Ottawa Senators Top 25 Under 25, #11: Matt Puempel
After making a top-10 appearance last year, the Essex, Ont. sniper falls two spots to #11.
No. 11: Matt Puempel (Reader rank: 10, Last year: 9)
5 years after being drafted, 3 years with significant AHL time - this is it for Matt Puempel. He signed a one-year, two-way deal, but if you look at the salary breakdown, it only represents a modest AHL paycheck ($75K) vs. a solid NHL one ($900K). This is partly because Puempel is now waiver-eligible - i.e. he's in a really similar situation as Shane Prince was in last year. If Prince is any indication, this doesn't mean that Puempel will end the year with the Senators -- especially with left-wingers Nick Paul, Ryan Dzingel, and Francis Perron gnawing at the rope -- but it does mean that he has to produce at the NHL level now to solidify his spot as a regular.
Puempel's a known commodity around these parts. One of the team's three first round draft picks in 2011 (and surprisingly the last one standing), the Sens liked Puempel so much that they traded two second rounders to Detroit (Tomas Jurco, Xavier Ouellet) to grab him. At the time, the scouting report was all about his shot. Puempel had won the CHL Rookie of the Year award and had back-to-back 30+ goal seasons to start his CHL career. Success followed him to Binghamton as well, where he was one of the league's top rookies and was second only to Ty Rattie of the St. Louis Blues in AHL rookie goal scoring with 30.
Like the rest of the BSens, Puempel had a rough 2014-15 season, but managed to play 13 games with the big club - scoring his first two NHL goals. He doubled his NHL games played this past year, but it wasn't due to his NHL point production. In fact, his 3 points in 26 games matches his 3 points in 13 games the year prior. Importantly, Puempel's ranking didn't fall off a cliff because of that, mainly due to the fact that he put up his highest point-per-game total in the AHL (30 in 34 games) - a league he's clearly done with. All that's left for him is to produce at the NHL level, and he knows it (interview with Bob Duff of the Ottawa Citizen):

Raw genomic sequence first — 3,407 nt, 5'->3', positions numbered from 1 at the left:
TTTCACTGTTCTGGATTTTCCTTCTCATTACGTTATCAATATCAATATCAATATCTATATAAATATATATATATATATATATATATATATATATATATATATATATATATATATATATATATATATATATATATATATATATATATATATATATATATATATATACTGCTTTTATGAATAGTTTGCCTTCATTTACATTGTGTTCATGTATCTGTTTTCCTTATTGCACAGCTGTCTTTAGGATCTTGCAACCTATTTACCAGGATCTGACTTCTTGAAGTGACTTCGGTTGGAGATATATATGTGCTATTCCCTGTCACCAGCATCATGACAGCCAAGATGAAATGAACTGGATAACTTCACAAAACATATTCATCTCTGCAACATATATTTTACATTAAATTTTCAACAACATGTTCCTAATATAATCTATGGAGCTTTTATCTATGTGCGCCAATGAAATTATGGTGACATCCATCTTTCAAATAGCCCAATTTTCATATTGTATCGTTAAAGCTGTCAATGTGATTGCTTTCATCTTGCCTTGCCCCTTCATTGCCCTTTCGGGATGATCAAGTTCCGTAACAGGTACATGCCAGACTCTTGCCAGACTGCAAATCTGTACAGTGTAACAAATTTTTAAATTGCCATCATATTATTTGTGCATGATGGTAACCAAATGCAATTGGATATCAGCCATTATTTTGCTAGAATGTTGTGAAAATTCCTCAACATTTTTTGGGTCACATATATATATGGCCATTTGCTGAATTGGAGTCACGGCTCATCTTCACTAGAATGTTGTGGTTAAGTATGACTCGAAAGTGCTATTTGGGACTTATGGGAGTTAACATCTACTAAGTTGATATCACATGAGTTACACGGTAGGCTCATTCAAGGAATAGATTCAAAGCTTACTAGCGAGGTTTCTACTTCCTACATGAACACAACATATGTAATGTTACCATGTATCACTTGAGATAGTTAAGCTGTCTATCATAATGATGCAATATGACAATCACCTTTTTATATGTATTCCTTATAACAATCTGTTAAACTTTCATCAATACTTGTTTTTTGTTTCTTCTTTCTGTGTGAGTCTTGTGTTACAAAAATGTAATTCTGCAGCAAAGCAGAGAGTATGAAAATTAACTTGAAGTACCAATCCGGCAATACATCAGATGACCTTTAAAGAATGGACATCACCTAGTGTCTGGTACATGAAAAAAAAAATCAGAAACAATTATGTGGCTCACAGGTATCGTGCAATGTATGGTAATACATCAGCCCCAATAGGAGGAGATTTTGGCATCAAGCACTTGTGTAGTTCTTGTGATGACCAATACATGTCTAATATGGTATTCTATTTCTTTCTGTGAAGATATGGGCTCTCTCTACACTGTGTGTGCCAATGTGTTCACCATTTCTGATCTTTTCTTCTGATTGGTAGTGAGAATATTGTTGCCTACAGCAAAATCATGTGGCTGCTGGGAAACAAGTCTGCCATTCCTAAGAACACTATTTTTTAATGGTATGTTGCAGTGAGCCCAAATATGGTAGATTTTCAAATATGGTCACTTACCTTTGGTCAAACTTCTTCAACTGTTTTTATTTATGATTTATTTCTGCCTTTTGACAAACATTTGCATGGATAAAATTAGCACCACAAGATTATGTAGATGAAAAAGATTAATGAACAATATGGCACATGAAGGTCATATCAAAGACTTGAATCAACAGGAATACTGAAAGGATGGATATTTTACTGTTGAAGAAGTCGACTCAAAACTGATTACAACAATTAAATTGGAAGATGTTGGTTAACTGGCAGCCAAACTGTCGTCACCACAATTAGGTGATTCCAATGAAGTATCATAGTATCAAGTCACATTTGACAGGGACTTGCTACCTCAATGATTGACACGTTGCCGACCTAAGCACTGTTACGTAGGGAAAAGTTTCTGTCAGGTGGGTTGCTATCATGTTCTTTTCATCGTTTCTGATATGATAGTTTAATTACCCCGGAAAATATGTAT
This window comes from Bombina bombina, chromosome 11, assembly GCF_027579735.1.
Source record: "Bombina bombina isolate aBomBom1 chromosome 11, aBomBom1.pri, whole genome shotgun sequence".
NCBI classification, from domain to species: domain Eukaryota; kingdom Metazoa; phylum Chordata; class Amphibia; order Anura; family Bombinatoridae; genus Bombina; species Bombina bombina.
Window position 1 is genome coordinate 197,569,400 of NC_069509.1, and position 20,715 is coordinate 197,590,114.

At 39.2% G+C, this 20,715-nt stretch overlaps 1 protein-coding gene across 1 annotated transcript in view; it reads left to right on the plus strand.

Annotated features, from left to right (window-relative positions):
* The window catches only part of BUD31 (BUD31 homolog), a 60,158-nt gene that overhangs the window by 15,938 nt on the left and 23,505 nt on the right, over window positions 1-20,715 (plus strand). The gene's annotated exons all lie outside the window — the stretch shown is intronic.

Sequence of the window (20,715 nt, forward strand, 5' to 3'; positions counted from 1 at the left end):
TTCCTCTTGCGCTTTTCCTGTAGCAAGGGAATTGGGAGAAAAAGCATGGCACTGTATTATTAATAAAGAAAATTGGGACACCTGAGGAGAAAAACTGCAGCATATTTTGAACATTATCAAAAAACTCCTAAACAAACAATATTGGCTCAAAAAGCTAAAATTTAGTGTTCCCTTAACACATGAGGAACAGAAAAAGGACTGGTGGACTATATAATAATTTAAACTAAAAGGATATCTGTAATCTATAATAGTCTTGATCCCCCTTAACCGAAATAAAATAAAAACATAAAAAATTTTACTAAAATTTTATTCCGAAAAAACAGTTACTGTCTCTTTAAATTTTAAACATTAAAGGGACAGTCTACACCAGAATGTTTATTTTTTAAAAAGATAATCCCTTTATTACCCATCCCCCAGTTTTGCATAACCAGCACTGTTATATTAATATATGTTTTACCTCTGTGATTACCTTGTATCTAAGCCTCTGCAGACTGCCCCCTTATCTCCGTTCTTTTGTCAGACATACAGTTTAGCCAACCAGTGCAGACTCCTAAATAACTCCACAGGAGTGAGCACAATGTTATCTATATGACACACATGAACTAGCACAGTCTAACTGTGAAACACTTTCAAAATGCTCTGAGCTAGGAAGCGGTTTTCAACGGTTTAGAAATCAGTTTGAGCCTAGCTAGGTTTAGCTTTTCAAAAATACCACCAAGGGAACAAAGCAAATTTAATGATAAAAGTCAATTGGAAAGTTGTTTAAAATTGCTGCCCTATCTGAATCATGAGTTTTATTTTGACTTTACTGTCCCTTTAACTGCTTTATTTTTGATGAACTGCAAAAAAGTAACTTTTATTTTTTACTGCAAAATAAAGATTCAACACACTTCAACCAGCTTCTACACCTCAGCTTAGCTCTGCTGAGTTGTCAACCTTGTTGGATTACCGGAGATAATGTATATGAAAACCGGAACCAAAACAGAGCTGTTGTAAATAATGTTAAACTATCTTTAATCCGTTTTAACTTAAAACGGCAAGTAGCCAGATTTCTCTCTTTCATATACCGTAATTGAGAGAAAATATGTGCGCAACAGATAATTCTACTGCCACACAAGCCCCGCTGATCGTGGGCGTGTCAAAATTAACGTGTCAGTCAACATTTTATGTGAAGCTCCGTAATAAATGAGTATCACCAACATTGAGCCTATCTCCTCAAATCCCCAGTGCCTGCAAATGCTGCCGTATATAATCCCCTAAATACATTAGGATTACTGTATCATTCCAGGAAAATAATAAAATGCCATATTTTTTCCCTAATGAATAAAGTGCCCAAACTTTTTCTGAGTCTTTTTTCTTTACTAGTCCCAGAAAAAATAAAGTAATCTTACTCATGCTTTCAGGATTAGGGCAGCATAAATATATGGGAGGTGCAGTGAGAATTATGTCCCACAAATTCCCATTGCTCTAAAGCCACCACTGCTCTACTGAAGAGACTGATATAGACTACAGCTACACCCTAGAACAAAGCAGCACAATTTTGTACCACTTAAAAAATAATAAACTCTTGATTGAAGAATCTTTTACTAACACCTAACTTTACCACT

"Obviously at this point, when you're so close to living out your dream, and you've got your foot in the door, really accelerating is definitely what I want to do, and not just go into camp like in past years when you just wanted to learn and make a mark," Puempel said.
"You want to go in and earn your spot on the team and earn your position."
Puempel figures he can do that by doing what he's done best during his career — put the puck in the net.
In the same article, Puempel cites that he had a good relationship with Dave Cameron and understood that he had to pay his dues. Of course, Puempel isn't going to go out and slander his former head coach, but it really seems like he got the short end of the stick last season. Inferior players like Max McCormick and Dave Dziurzynski got a good chunk of NHL time, likely due to "roles", and it was this time that Puempel could've really used to develop his NHL game.
Via this graphic from the wonderful HockeyViz.com, you can see that Puempel had solid linemates in Bobby Ryan and Mika Zibanejad for the bulk of his first call-up in 2015-16. The trio struggled and generated barely any shots (3rd graph, black line) while giving up a ton (3rd graph, red line). If I had to guess as to why this happened, I'd chalk it up to the incompatible playing styles of the trio. Puempel and Ryan are similar players in the neutral zone and neither have the speed to create gaps in the opposition and carry the puck in. This would leave Mika Zibanejad to do the bulk of the transition work, which makes him an easy target for opposing teams to pick off. I'd back this up by looking at the same lines on the 3rd graph when Mark Stone becomes the linemate of Puempel and Zibanejad. It's only *here* where the trajectories change for the better, as Stone is a neutral zone force.
Puempel was up and down a ton, and unfortunately ended the season on a struggling fourth line. I even wrote a more detailed piece on Puempel's history and lack of real opportunity back in March after he didn't get ice-time post-Shane Prince trade. The only time he ever really had positive results was when he was with Mark Stone or Mike Hoffman, the Senators two elite forwards. What does this tell us? Puempel isn't a player who can dictate play. At best, he's a complimentary top-9 forward with a top-6 calibre shot but unless a great puck distributor can get him the puck in the offensive zone, he's likely going to be unable to use it. At 23 years old - the peak time for NHL forwards - it's up to Puempel to show that he's improved enough to dictate play. Again, Puempel seems to know this (via Bob Duff):
"I need to play to my strengths," Puempel said. "I think last year I was hesitant at times and wanted to make the safer play, as opposed to really going out of my limits and do what I'm kind of known for.
"So that's what I want to do going into camp. I'm just going in a lot more confident."
Puempel's intent is to put an end to his yo-yo days and establish a foothold in the nation's capital.
Puempel likely finds himself on the 4th line with Chris Kelly and Chris Neil or as the thirteenth forward to start the year - not exactly the ideal situation. What kind of season do you think we'll see from Puempel?